rsburg, and holding his lines with difficulty, and at night one point at least was gained.
The surrender would not take place there.
Where it would be was not yet decided.
Before morning the army had been moved to the northern bank of the Appomattox; the glare and roar of the blown-up magazines succeeded; and accompanied by the unwieldly trains, loaded with the miserable rubbish of winter quarters, the troops commenced their march up the Appomattox, toward the upper bridges.
General Lehich he had a straight cut without a particle of obstruction, except a small force of cavalry-less than two thousand effective men — under General Fitz Lee. General Lee, on the contrary, was moving by a circuitous route on the north bank of the Appomattox, encumbered by a huge wagon-train, and having in front of him a swollen river, which proved a terrible delay to him at the moment when every instant counted.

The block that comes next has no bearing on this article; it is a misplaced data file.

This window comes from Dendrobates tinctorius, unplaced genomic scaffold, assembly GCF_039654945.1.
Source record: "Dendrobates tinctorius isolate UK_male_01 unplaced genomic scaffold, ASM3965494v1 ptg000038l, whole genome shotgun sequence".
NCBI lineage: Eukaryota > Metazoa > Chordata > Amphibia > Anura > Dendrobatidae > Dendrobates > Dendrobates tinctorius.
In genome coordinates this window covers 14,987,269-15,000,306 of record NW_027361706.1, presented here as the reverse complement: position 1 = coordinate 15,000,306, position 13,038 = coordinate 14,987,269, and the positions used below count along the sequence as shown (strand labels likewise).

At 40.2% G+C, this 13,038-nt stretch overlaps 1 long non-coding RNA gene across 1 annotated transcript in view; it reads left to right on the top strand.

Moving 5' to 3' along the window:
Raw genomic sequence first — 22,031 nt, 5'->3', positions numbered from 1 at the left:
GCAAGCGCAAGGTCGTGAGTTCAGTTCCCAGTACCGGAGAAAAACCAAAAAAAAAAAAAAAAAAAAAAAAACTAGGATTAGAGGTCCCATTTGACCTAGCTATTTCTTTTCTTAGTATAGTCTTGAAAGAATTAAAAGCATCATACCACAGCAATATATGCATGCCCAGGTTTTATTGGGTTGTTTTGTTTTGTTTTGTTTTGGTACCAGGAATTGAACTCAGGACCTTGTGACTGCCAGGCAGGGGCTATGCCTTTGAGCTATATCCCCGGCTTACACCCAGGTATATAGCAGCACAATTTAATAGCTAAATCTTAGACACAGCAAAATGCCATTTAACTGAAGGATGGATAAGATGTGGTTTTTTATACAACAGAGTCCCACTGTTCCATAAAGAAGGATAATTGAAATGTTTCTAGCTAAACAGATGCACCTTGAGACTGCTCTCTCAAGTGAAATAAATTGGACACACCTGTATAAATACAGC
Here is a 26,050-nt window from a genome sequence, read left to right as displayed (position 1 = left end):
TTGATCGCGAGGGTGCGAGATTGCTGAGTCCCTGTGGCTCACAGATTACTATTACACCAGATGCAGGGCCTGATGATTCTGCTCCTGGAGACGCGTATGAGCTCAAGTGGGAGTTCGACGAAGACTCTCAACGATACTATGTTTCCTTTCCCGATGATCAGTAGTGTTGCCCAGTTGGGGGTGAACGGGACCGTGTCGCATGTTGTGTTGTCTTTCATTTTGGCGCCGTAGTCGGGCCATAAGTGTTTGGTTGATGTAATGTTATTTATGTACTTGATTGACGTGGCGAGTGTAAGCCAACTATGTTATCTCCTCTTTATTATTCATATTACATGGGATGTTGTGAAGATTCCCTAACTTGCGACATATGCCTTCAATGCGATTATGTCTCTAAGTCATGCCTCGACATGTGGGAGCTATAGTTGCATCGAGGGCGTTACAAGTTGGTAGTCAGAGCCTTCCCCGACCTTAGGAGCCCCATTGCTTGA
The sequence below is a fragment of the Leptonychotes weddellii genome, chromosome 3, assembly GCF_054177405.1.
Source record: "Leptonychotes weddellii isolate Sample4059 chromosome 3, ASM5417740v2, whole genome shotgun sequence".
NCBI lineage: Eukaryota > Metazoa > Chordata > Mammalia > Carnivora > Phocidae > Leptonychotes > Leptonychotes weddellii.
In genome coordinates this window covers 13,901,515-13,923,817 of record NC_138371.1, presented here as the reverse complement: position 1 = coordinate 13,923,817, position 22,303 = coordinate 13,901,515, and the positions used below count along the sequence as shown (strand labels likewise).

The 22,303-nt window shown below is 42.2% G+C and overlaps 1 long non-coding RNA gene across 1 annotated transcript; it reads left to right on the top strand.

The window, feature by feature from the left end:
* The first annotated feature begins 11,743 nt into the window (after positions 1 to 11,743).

So great were the obstacles, that General Grant could have intercepted the Southern c